In order to make sure that this EQ got a thorough review, I decided to do something I normally would not - master a record. It was an album by me and my close friend Charlie Hoey under the moniker Housewives and Hard Drives. I'm very vocal about the fact that I am not a mastering engineer, and hence do not take on mastering work. I prefer to leave it for the many ME's I know who are extremely talented, but since it's my own record, and there's no budget, I figured I'd give it a shot. The chain I used was the W2377 into an ADL 670 (Tape Op #35), followed by a Gyraf Gyratec XIV EQ, just in case the W2377 wasn't giving me something I felt I needed. I quickly realized this wasn't going to happen and pulled the Gyraf out of the chain.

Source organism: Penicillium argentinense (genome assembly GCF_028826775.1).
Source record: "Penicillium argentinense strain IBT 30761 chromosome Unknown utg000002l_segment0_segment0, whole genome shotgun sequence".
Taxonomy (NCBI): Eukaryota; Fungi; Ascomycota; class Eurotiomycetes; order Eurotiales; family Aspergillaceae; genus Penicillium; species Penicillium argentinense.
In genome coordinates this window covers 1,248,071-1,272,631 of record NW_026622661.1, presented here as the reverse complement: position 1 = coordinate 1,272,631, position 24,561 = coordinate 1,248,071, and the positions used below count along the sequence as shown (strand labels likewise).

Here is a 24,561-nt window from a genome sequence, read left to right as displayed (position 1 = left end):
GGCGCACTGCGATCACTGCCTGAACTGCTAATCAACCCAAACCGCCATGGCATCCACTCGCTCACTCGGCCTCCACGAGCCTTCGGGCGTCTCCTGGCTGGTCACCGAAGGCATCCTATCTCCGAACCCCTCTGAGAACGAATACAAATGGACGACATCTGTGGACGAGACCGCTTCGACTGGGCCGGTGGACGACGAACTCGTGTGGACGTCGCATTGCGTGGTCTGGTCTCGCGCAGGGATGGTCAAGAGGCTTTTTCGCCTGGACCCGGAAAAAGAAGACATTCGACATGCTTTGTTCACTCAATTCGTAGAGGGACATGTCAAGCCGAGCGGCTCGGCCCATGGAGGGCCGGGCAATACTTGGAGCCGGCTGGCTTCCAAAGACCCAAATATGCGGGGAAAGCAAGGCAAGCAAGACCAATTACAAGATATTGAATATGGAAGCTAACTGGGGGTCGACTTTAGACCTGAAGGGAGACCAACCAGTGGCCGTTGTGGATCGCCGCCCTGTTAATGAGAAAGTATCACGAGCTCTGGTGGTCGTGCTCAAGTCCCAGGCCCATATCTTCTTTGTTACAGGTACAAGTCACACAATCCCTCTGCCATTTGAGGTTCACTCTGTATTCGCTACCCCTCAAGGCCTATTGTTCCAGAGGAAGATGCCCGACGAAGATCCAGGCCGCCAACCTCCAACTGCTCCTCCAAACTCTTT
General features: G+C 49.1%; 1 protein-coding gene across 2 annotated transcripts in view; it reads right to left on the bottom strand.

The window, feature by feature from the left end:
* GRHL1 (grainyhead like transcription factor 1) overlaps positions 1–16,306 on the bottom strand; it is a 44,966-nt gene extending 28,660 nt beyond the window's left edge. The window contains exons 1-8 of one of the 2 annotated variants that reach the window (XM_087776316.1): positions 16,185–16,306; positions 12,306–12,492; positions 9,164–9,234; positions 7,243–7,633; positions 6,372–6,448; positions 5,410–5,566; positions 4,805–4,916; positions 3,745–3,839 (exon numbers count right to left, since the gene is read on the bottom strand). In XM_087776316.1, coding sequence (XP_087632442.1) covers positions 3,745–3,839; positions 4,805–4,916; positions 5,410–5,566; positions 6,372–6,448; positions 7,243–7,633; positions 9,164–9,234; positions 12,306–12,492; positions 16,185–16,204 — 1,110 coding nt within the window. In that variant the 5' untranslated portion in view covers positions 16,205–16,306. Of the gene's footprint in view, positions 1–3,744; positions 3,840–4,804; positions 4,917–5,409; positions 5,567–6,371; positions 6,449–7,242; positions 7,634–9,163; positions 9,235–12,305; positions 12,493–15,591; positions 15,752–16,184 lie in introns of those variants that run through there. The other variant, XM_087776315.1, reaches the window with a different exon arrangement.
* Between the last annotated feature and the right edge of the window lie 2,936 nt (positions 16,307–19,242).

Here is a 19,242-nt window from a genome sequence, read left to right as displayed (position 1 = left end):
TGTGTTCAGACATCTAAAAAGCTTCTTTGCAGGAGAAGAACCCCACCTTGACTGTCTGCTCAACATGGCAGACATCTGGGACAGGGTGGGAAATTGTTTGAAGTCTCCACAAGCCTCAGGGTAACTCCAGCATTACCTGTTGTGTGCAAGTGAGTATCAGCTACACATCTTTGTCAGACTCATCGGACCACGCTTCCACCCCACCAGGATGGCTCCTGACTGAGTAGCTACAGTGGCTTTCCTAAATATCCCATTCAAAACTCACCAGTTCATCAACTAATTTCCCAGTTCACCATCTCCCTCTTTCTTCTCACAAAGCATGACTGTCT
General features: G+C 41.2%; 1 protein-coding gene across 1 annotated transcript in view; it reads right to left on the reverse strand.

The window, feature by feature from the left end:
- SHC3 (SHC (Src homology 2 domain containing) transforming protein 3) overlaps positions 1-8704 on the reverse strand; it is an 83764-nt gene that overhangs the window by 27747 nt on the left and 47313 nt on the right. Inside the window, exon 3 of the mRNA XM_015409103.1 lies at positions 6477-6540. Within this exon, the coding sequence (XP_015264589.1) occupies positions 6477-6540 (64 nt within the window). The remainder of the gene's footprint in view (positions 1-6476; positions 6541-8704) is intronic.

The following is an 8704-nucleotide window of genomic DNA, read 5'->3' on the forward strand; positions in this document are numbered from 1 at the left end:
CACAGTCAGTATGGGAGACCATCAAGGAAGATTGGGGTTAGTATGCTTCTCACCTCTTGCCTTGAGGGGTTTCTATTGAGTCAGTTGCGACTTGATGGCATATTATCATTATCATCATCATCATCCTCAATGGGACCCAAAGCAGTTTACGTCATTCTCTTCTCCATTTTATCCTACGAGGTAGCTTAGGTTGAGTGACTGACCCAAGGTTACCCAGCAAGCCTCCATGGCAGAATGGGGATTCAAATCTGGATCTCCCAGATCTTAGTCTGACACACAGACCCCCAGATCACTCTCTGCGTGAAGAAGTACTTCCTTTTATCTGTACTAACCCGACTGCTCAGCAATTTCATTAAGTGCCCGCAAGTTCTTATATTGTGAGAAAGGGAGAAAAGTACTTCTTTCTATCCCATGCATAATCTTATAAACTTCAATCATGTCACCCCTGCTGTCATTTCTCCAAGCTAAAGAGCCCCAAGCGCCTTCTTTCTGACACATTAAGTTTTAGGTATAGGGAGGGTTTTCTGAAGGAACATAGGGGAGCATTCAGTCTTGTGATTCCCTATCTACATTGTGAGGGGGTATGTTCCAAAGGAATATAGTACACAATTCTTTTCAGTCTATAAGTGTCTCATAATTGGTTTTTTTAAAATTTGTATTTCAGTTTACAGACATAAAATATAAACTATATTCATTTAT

Once I was focusing on making more delicate moves, the W2377 really began to shine. Slight controlled boosts in the high end gave me the brightness I needed without stretching too far towards boosting the sibilance, which I had left quite a bit of during the mixing process. I felt like I could reach into places in the mix I normally couldn't get at and make those slight adjustments that make the difference between a track sounding balanced and a track sounding great. It was a bit like using a robotic arm for surgery; I had the confidence and the control to reach in places that would normally feel risky and manipulate things that would normally be too small to perceive. The filters are still made up of Frequency, Gain, and Q controls like any other EQ, but something between the clarity of the filters themselves and the fantastic pacing of the controls (the knobs themselves are some of the best I've ever felt) makes the unit feel far more precise. Also, each module has a button labeled Focus which inverts the filter. When trying to clean up a track, you can press Focus to quickly hear a cut as a boost, making it far easier to locate troublesome frequencies.